Strike two has been called against snowmobilers in northern Pend Oreille County.
For the second consecutive year, a few renegades have forced a season closure of Harvey Creek Road 1935, Colville National Forest officials announced this week.
In 2007, the Forest Service met with Ione-area snowmobilers and made a “three strikes, you’re out” agreement to comply with Endangered Species rules for grizzly bears, lynx and woodland caribou recovery.
About 15 miles of Harvey Creek Road – in the Sullivan Lake area leading into scenic areas toward LeClerc Creek – would remain open to snowmobiling as long as sledders observed the closure of roads leading higher to the Molybdenite Ridge area, which is off limits.
“We agreed on a three-year trial,” said Mike Borysewicz, Forest Service wildlife biologist based at Sullivan Lake.
“Most of the snowmobilers were OK with this, but a small number of individuals violated the agreement last year and went into the area. We’ve found tracks in there again this year.
“I think it’s just a few outlaws who don’t care. They probably don’t belong to the organized groups. They just want to go out and high-mark to test their machines and their abilities without regard to the impacts on everybody else.”
The situation resembles the way a few North Idaho snowmobilers were thumbing their noses a few years ago at federal rules protecting endangered-species habitat on the Selkirk Crest.
The repercussions have been costly.
Since 2005, snowmobiling on roughly 400,000 acres surrounding Priest Lake has been managed essentially by a court order. Environmentalists were successful in contending the Forest Service had failed to protect caribou habitat from a growing number of backcountry snowmobilers.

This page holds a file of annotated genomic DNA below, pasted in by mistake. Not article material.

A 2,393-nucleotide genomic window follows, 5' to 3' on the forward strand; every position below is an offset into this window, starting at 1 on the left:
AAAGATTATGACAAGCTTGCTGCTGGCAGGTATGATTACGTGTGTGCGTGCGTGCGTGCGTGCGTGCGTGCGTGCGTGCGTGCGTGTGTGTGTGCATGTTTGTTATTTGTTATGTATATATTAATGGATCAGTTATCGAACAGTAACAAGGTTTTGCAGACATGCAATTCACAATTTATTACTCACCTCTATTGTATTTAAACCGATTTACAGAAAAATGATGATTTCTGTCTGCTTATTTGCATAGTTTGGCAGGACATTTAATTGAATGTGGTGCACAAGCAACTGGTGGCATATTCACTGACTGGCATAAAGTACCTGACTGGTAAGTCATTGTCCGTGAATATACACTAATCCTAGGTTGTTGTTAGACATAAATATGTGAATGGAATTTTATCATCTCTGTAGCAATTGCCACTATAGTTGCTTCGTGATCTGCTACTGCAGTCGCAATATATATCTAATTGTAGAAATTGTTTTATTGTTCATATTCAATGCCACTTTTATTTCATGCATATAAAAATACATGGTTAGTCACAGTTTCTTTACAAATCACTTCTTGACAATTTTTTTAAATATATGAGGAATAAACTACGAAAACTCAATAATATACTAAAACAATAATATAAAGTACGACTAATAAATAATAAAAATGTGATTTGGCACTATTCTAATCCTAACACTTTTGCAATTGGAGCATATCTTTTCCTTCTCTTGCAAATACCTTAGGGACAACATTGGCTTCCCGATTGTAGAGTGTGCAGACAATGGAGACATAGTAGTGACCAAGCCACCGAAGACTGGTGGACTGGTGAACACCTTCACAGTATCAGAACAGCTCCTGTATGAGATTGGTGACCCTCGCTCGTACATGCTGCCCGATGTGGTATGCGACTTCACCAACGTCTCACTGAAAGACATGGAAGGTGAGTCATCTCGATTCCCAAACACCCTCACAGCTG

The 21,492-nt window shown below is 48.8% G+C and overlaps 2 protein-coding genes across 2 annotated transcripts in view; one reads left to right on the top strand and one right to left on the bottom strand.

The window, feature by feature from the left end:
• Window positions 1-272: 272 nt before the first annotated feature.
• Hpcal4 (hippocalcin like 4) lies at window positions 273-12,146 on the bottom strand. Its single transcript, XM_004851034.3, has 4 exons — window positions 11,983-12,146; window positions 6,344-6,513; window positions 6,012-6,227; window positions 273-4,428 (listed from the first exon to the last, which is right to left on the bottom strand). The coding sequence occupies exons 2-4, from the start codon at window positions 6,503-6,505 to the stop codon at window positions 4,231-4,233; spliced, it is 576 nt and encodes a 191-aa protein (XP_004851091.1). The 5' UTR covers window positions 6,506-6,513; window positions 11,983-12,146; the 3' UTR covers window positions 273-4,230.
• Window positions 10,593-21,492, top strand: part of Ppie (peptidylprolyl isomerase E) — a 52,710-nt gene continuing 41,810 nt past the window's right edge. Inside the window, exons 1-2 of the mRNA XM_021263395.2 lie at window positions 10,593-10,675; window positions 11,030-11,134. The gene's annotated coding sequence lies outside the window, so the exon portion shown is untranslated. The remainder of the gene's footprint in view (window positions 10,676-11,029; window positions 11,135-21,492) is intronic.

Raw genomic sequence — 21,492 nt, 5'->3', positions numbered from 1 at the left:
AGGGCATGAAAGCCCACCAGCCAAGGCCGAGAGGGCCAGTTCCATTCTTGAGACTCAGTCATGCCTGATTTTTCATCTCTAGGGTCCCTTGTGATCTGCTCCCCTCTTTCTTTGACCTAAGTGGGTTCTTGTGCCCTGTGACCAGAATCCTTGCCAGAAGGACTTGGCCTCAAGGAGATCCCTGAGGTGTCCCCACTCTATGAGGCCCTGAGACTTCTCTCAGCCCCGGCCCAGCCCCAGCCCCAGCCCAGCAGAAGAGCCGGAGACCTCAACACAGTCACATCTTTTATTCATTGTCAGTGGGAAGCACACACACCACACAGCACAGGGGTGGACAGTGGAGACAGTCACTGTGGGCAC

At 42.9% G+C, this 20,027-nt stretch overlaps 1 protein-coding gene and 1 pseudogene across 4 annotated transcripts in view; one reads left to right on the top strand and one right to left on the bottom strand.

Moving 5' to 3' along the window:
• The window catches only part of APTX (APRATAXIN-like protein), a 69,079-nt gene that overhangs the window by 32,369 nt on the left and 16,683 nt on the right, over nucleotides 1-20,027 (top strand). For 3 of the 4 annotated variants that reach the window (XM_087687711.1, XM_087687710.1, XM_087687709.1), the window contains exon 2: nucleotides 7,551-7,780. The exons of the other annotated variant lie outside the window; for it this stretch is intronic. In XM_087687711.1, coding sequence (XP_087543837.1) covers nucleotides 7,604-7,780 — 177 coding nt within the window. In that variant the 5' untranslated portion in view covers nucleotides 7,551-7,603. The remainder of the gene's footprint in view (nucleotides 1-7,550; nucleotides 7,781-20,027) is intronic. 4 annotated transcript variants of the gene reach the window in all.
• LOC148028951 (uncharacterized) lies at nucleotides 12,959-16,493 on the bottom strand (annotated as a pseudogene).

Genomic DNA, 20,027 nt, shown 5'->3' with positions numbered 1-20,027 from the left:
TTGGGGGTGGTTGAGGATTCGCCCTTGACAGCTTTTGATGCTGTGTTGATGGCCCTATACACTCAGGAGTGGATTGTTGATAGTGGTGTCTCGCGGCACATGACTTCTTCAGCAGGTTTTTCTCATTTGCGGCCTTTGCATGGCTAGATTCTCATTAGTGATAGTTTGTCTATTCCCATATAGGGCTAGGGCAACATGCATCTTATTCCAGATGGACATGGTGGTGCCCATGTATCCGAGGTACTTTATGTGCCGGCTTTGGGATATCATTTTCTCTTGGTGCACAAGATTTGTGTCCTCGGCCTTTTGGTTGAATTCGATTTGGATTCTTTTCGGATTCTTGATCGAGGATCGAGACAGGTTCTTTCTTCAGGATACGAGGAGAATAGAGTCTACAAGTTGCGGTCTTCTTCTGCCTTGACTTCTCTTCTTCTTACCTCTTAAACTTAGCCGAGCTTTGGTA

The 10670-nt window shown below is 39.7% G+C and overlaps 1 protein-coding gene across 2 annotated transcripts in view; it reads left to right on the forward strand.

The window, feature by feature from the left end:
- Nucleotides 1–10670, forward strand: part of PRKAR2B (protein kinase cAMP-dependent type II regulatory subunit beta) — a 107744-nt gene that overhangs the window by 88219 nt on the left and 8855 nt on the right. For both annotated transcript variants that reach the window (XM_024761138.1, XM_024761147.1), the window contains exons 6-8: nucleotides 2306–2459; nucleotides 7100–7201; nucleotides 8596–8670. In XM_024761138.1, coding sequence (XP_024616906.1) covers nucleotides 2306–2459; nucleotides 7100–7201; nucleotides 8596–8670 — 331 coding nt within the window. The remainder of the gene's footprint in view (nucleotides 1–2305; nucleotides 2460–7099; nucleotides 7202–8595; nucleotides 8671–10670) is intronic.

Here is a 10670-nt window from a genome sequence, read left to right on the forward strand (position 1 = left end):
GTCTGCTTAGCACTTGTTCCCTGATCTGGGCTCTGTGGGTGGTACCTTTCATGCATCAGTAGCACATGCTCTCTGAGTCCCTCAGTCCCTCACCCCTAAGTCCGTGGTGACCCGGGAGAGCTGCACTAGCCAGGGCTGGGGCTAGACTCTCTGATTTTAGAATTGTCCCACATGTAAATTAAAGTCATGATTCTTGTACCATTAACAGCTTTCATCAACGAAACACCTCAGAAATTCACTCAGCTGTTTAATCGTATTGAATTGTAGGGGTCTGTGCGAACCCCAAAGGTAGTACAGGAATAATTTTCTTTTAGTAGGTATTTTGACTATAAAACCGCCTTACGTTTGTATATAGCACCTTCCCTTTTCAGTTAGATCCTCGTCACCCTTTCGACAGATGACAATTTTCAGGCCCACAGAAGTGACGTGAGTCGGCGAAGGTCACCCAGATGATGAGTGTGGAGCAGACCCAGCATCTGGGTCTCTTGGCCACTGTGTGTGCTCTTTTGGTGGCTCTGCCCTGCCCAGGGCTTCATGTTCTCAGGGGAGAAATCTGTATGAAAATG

Although many miles of great snowmobiling terrain remain open, access to some areas previously open to snowmobilers has been restricted while the Idaho Panhandle National Forests comply with the court ruling by preparing an environmental impact statement.
The draft proposal and list of alternatives was originally expected to be out by fall of 2008. “Now we’re hoping to have the document out for public review this spring so we can get the travel plan in place by next winter,” said Kent Wellner, IPNF recreation manager in Coeur d’Alene.
Back in Pend Oreille County, law-abiding snowmobilers also are paying a price for the rebellion of a few.
Did the renegades who left tracks on Molybdenite Ridge do any harm to wildlife that can be documented?
Probably not, since grizzlies are still in their dens and caribou are not currently occupying the area, Borysewicz said.
“The purpose of the closure is to prevent use from being established in the Molybdenite area,” he said.
“We’re obliged to manage the recovery area even though portions of that zone don’t have any caribou at this time and haven’t been used by caribou for years.
“That’s the law.”
Twenty years ago, a closure wasn’t necessary, since neither the machines nor the riders were sophisticated enough to navigate into the high country in most conditions.
Nowadays, however, top snowmobilers can go darned near everywhere – and they like to prove it.
“We’re pleased to see that riders have not been going into the (Salmo-Priest) Wilderness this winter,” Borysewicz said. “But we need to nip the incursions to Molybdenite Ridge in the bud.
“If recovery efforts succeed, caribou will occupy the entire recovery zone.”
Depending on conditions, he said, “Grizzly bears will be coming out of their dens starting in March, when there’s still snow in the high country.”
Here’s the deal, he said:
Harvey Creek Road is closed for the rest of this season. Next winter, it will be reopened to snowmobilers. But if violations recur for the third consecutive year, the Colville National Forest will meet with the U.S. Fish and Wildlife Service to consider a permanent closure.
“We’ve had snowmobilers appeal to us for more enforcement to crack down on the outlaws who violate the closures,” he said. “But with budgets the way they are, that’s not likely.
“Our only option is to lock gates so violators have to park along the main roads, making it easier for us to get their vehicle descriptions and license numbers and give them a ticket.”
The good news is that snowmobilers are still at bat in the Colville National Forest.
But the courts could be on deck.